Wedged between Skopje’s old Bazaar and a busy boulevard is the city’s colorful and chaotic Bit Pazar.
Once confined to a single building, over the years the market’s tentacles have spread into the surrounding streets and alleyways.
And make no mistake, these are no T-shirt and tourist-trinket shops; they are pure produce pandemonium at its finest. The narrow, fruit-and-veggie crammed aisles guarantee the opportunity for travelers to rub elbows (literally) with the locals.
The Bit Pazar’s Facebook page calls itself a “farmer’s market,” but I think this name seriously shortchanges the place.
I find it hilarious that when the Turkish Bit Pazar is translated into English, one of the translations is “louse market.” That’s louse as in flea.
Local markets always offer a revealing glimpse into a country’s culture, and they’re a routine stop for us when we travel. Unlike big box and high street stores, local market vendors have to focus. They don’t have the luxury of stocking hundreds of items with hopes that someone might be interested. Staying in business means offering what people need and are willing to buy. So a trip to the market gives travelers a good opportunity to see what locals need, want, and what’s important to them.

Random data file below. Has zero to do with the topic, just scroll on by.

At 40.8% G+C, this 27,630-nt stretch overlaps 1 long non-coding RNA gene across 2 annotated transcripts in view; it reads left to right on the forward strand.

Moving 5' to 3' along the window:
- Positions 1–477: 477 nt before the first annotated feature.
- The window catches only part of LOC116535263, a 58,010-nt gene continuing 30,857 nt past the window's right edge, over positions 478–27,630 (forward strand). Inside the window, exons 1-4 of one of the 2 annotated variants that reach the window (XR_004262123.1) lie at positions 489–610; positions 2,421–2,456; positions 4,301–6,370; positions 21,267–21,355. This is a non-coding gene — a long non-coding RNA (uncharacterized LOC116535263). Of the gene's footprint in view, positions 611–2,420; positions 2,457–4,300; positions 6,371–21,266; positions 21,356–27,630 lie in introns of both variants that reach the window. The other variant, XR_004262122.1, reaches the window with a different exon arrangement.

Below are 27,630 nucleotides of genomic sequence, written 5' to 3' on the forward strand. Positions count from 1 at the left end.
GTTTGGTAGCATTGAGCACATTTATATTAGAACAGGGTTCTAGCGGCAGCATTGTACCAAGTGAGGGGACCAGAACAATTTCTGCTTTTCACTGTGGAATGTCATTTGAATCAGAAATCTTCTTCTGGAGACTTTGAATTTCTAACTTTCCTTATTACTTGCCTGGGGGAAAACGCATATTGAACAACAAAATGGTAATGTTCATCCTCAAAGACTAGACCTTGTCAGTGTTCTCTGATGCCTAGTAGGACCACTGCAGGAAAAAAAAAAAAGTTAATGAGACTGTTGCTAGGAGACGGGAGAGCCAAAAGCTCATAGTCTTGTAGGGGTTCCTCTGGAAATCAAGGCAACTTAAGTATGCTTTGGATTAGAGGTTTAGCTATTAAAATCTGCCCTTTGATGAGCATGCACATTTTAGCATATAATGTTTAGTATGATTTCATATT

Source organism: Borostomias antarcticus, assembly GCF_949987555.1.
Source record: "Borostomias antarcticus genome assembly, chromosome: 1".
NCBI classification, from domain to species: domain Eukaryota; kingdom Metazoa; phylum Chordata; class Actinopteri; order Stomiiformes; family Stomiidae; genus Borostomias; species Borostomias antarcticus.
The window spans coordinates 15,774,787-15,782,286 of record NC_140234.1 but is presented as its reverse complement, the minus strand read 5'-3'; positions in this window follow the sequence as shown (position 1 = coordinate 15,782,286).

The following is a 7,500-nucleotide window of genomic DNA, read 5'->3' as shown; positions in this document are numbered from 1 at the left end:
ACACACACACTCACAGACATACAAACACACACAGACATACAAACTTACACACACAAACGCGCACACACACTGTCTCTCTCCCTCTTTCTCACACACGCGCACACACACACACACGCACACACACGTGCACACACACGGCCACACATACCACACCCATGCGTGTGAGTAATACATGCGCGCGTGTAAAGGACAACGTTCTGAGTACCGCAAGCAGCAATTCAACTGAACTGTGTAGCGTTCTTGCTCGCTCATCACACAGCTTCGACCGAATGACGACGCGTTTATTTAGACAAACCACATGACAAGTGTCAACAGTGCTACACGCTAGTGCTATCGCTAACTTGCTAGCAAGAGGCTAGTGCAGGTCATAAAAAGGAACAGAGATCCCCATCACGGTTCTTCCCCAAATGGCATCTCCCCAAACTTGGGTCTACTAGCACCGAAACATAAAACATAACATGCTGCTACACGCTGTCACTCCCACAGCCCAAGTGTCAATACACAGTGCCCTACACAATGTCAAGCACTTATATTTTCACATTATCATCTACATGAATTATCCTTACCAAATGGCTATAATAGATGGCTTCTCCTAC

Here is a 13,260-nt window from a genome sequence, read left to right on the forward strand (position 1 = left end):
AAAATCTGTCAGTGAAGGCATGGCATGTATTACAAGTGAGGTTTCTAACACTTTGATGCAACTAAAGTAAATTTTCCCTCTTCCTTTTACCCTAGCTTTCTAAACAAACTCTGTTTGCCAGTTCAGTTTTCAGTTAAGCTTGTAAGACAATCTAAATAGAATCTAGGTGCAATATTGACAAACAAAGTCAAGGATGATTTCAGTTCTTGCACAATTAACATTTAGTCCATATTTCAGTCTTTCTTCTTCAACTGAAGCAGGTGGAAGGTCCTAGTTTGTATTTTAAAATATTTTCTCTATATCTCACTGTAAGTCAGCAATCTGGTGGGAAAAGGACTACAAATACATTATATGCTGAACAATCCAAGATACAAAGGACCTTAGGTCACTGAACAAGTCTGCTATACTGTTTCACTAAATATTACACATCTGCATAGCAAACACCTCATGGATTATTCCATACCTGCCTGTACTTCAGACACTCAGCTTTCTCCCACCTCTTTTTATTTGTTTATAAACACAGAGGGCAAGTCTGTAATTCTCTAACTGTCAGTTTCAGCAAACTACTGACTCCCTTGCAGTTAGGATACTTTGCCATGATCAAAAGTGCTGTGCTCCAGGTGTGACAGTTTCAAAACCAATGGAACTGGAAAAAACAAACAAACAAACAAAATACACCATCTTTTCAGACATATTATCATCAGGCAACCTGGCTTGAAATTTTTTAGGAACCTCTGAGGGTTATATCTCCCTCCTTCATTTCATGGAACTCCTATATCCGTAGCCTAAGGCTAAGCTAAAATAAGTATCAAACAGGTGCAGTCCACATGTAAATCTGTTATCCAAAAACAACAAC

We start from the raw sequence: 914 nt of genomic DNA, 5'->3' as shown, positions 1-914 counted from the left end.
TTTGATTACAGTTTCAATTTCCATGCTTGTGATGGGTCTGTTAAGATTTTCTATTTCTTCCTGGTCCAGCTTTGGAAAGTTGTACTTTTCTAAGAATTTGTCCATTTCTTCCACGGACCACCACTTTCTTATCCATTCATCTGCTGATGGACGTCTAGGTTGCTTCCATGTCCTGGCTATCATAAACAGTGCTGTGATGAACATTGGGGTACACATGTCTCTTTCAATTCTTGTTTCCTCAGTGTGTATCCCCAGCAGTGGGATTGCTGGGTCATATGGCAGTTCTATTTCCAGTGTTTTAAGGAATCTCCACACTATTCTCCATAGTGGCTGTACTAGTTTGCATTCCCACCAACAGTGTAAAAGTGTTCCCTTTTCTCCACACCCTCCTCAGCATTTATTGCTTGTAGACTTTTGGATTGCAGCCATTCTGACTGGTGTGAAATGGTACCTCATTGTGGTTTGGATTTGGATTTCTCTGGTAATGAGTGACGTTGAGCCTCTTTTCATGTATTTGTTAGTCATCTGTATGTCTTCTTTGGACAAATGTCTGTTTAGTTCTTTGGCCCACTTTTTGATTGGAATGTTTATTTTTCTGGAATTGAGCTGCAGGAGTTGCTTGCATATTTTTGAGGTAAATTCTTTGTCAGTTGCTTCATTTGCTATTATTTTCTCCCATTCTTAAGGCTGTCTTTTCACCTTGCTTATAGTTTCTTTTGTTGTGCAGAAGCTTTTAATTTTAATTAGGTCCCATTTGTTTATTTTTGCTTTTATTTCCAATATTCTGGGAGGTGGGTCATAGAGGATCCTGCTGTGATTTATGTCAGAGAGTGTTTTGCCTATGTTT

When we visited Macedonia it was pepper-harvest time, and in this part of the world that means ajvar (pronounced “eye-var”).
We quickly developed an addiction to this tasty spread made with roasted red peppers, eggplant, garlic, oil and vinegar. A healthy dollop of the hot variety, slathered on a slice of crusty, brown bread, ignites fireworks on the tongue and a glow in the heart.
Peppers and all the makings for ajvar were the most popular items for sale, and competition was brisk. Some enterprising merchants had a convenient, one-stop solution with all the necessary ingredients attractively displayed and readily available.
In addition to all the fabulous color and frenetic pace, we spotted a few novel, smile-inducing sights. The cucumber seller wins the artistic produce award with his fanciful, green pyramid.
In the creative recycling category there are two entries: beer-bottle and soda can scoops and peppers in pop bottles. And how could tomato juice be any fresher than when slurped right from the tomato … with a straw?
Local markets are a joy, and Skopje’s was particularly fun. Depending on when you go, the crowds can make for a bit of dodge-and-weave to get around, but that just adds to the festive atmosphere.
Everyone we encountered had a smile and a nod for what were obviously a couple of lookers rather than buyers, but that didn’t seem to matter. A trip to Skopje wouldn’t be complete without a fun foray to the Bit Pazar.
James & Terri